The wireless router just is not something you want to think about much. That's why we've rounded upin this video. Plug in one of these, enter your settings, and get back to high-speed, hassle-free connectivity.
There are a few new technologies you need to know about when buying a wireless router today. Here's a quick explanation of some of the terms you may have heard in this video. They are all technologies that can be found in 802.11n routers, which are what you'll be looking at when you go to the store.
450Mbps: This is a measure of how fast the router can move data wirelessly: 450 megabits per second. In theory, 802.11n routers can move data at up to 600Mbps, but you won't find that speed in a home product yet. And even when a router can do 450Mbps, that doesn't mean it can do it on all its "bands."
Dual band: There are two bands or frequency ranges routers can operate on: 2.4GHz and the newer 5GHz. These are sort of analogous to AM and FM radio: they both do roughly the same wireless chore, but the latter does it with higher performance. Some routers can handle 450Mbps on both bands, others only on 5GHz. Note that just having a router that can handle the 5GHz band doesn't mean it will make all your gear faster: each laptop, tablet, etc., must also support 5GHz as well to take advantage of that band. Otherwise, they will just drop back and use the routers 2.4GHz band and work just fine, but perhaps not as fast.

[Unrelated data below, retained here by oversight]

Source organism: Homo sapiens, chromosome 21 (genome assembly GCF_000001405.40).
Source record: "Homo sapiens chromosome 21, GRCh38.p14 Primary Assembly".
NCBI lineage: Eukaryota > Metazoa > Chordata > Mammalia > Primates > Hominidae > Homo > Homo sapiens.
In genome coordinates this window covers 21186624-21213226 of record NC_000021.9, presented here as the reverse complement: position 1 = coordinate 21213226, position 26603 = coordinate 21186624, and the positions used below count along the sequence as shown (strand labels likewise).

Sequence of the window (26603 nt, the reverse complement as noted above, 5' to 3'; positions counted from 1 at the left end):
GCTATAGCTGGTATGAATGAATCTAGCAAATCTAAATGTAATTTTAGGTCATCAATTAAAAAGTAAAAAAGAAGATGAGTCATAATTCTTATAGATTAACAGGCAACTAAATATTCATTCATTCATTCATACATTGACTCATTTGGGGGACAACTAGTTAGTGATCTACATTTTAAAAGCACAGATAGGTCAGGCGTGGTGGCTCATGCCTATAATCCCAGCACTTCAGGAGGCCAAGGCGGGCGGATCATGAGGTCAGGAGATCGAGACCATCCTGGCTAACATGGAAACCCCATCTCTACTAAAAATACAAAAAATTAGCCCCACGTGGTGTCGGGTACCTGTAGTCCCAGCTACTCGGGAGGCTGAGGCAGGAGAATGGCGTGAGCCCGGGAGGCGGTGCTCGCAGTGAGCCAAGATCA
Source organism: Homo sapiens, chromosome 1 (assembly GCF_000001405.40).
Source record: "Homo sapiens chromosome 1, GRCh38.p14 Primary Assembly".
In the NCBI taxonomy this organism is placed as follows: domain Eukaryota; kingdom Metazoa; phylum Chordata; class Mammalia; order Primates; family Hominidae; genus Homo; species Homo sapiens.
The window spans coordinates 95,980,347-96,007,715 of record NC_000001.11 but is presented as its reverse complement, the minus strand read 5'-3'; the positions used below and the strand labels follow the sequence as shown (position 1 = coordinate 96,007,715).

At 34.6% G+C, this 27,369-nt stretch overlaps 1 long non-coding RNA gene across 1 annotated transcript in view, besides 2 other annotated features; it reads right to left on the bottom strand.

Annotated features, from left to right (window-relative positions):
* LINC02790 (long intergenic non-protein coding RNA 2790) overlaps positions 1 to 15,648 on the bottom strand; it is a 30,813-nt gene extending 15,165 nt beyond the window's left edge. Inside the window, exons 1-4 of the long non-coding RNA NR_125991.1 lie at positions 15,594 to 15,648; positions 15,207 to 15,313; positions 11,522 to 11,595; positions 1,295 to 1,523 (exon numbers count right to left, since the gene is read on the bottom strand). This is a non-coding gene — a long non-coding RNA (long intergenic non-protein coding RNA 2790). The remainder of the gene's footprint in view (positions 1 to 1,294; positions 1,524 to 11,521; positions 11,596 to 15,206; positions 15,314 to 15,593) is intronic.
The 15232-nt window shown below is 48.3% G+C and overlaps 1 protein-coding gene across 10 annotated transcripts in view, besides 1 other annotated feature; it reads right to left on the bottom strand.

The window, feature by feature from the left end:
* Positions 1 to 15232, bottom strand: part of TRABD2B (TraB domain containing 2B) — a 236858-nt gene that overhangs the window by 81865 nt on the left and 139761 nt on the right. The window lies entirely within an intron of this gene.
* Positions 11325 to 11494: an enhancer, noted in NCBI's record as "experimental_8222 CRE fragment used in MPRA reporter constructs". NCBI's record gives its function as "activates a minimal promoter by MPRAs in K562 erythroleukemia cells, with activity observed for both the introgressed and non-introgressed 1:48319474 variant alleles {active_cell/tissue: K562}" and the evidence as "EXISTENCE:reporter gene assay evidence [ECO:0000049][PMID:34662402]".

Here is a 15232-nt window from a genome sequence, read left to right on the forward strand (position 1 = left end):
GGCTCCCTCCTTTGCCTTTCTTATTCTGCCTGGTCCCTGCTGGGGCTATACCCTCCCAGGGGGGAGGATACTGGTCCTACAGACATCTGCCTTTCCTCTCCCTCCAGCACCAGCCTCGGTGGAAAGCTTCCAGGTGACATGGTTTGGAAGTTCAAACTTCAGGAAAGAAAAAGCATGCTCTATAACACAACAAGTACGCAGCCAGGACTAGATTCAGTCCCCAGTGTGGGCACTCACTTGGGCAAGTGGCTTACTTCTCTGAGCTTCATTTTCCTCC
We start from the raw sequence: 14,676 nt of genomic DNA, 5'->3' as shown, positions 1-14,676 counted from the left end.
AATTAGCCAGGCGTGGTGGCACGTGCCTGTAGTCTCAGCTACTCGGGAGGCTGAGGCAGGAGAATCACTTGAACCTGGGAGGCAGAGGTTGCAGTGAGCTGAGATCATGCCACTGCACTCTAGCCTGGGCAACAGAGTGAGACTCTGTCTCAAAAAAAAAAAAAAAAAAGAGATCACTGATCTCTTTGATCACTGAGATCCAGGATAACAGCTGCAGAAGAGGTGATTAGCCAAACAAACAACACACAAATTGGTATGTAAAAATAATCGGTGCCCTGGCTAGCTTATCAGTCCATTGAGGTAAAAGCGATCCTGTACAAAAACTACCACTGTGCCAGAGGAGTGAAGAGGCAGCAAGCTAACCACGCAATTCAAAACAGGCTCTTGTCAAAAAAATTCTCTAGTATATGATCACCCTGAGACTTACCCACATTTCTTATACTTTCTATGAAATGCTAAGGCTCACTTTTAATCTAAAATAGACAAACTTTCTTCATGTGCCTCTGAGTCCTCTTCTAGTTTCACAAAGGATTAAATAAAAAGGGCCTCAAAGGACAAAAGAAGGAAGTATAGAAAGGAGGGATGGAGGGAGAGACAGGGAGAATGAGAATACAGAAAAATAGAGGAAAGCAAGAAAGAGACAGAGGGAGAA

IPv6: All things connected on a network--in your home or on the Internet--have an IP address. Those addresses have typically been formed under the IPv4 standard and look something like:
But with those 12-number positions there are only 4,294,967,296 possible combinations and, believe it or not, we're running out. So along comes IPv6, which can user addresses that look like this:
This combination of numbers and letters allows for 340 undecillion IP addresses. Don't ask, it's just a lot! The Internet is gradually moving to IPv6 addresses, and there are several technologies you don't see that keep your gear current for now, but eventually you will need a router that can understand IPv6.
NAS: This stands for network attached storage. A router that supports NAS lets you connect an external drive to it and have that drive become accessible for other devices connected to that router. Some NAS-enabled routers can also make that attached drive visible on the cloud, i.e., the Internet.